In short - things got off to a rocky start. The whole love story between Fayre and Tamlin felt rushed to me. The connection between them just wasn't there... I didn't feel their fire, really. But as soon as it became apparent to me where the real arc was going to lead, things kind of clicked into place. Like ohhhhh - Maas was trying to get to THIS part. I could 100% tell that she wanted to write Feyre's kick ass story. That's where the meat of this book was.

And don't even get me started on Rhysand. I mean is that one yummy piece of other worldly demon, or what? I mean, sure... Tamlin is Feyre's soul mate, whatever. He's all good and noble and that whole pagan orgy sex ritual thing certainly didn't hurt his appeal, but Rhysand's characterization in this book just blew Tamlin straight out of the water. The minute he came into the page, I was itching to read more of  him. And the scenes Under the Mountain certainly didn't dissapoint. But of course, we all know I'm a sucker for an anti-hero (could this story be any more Thor-Loki?).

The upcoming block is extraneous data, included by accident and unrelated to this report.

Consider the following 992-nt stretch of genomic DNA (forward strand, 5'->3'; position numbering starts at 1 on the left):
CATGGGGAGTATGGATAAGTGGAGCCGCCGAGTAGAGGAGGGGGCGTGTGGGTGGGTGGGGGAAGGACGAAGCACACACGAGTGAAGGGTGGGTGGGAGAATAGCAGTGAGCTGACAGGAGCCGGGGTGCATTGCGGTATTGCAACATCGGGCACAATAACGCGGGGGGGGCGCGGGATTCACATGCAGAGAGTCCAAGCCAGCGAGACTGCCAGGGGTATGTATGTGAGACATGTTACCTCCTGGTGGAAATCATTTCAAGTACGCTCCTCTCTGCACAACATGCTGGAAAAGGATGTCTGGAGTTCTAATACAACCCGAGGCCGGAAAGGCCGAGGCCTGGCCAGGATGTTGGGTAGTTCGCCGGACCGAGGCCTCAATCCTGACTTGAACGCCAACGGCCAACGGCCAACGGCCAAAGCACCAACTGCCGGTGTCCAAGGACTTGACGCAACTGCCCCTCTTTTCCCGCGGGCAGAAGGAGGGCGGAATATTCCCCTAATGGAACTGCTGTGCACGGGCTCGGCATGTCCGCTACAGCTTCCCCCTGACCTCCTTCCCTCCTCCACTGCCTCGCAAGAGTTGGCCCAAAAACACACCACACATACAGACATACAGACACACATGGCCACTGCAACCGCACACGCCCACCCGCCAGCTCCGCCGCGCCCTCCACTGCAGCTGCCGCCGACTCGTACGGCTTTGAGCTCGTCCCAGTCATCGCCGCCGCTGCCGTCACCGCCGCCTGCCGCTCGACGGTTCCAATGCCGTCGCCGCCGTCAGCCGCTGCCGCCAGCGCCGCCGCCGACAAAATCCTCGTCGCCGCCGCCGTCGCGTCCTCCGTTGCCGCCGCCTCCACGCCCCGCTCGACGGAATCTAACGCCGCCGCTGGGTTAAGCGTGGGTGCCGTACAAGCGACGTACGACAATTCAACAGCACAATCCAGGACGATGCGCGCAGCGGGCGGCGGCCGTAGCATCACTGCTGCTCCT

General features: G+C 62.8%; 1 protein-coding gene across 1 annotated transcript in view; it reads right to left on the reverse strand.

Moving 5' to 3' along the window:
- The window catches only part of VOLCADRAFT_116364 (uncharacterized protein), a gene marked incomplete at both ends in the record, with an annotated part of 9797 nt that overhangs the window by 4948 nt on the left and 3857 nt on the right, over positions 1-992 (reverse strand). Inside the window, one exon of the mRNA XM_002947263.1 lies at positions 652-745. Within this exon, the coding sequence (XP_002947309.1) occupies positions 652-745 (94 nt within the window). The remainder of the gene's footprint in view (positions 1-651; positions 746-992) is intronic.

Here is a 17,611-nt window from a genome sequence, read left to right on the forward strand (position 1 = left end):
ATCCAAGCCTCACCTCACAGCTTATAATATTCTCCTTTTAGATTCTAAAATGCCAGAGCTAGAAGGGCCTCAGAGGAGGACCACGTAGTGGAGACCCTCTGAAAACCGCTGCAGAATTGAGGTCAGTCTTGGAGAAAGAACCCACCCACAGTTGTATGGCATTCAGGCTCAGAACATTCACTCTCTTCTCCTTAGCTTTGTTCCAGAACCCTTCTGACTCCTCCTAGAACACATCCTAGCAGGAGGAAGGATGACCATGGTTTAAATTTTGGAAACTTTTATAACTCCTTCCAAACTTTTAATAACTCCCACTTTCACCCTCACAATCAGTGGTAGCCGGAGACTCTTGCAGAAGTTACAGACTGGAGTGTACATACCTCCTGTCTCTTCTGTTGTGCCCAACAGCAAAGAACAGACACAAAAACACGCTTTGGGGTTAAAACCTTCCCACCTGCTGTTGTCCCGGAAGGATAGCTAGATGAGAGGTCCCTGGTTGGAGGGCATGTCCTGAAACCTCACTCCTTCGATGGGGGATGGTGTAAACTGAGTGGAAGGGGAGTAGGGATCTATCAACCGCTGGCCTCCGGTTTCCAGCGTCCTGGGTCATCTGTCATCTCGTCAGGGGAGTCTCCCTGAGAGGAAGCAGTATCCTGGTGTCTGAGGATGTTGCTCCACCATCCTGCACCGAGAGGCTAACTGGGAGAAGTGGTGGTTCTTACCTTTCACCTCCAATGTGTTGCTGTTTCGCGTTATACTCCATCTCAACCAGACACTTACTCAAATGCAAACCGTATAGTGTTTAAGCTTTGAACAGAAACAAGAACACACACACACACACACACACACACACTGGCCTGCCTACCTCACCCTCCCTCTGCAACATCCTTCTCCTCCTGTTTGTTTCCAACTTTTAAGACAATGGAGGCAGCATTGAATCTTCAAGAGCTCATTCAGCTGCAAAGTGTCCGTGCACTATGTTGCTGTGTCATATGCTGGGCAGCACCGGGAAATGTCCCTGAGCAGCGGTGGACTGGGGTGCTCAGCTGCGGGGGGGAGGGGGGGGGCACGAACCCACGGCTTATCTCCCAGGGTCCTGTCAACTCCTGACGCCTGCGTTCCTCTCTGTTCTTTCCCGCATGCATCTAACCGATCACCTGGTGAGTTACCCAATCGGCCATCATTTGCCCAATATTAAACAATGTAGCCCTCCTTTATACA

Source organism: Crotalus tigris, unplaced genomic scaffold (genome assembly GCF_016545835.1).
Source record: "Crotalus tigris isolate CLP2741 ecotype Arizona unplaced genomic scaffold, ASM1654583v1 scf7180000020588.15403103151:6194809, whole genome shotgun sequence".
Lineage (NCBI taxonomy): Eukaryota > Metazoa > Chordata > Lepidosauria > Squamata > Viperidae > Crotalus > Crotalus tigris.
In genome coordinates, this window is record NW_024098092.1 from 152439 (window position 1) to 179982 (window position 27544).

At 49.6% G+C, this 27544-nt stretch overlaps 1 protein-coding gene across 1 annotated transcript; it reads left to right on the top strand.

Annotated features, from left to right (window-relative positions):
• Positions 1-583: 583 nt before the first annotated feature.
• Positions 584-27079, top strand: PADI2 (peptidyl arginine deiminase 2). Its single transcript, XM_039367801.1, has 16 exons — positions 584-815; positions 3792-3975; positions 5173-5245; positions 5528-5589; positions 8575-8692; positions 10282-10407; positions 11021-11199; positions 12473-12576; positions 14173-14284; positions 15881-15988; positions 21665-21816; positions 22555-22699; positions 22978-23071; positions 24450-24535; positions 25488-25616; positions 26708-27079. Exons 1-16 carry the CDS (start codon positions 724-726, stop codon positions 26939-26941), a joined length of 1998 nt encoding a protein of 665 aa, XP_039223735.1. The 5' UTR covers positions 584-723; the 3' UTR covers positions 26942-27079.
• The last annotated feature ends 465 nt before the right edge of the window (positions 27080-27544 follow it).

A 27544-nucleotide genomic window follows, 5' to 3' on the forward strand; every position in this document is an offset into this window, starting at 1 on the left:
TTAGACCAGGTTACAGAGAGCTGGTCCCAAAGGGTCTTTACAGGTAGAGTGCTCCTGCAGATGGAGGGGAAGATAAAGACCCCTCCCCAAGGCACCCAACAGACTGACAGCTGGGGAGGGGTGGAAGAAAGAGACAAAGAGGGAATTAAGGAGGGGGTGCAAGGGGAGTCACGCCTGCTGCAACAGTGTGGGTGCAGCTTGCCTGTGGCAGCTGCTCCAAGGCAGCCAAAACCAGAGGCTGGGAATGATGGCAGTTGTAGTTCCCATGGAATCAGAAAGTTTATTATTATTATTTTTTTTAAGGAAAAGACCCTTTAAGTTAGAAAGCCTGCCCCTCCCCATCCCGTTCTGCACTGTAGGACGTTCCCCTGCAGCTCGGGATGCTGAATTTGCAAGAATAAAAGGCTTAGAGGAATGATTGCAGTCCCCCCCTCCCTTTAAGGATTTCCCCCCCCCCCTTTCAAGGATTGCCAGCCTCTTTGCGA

And the ending was well thought out and plotted - satisfactory and yet with enough loose ends to really get me salivating for the next one in the series. With how Freye's soul is shattered a bit by her trials, I can really see the potential for a lot of great emotional conflict in the next one, not to mention some serious butt kicking because of a certain something that happened (spoilers!).

Not really sure this book can be considered YA, though. Definitely should be firmly settled in the New Adult category. For anyone who says they don't like romance novels - let's get real. This definitely had some steamy scenes in it. I've literally read romance novels with less sex. One things for certain; older heroines (I mean, should 19 really be considered an "older heroine?!") get to have a lot more fun, if you know what I mean (skip to chapter 21 &27)!

So the real revelation here is that maybe I'm not so pissed off at love triangles. Ok ok... so for Freye there's not much of a choice, really. But I get the feeling book two in the series will present some more complex challenges for her... a reader can only hope!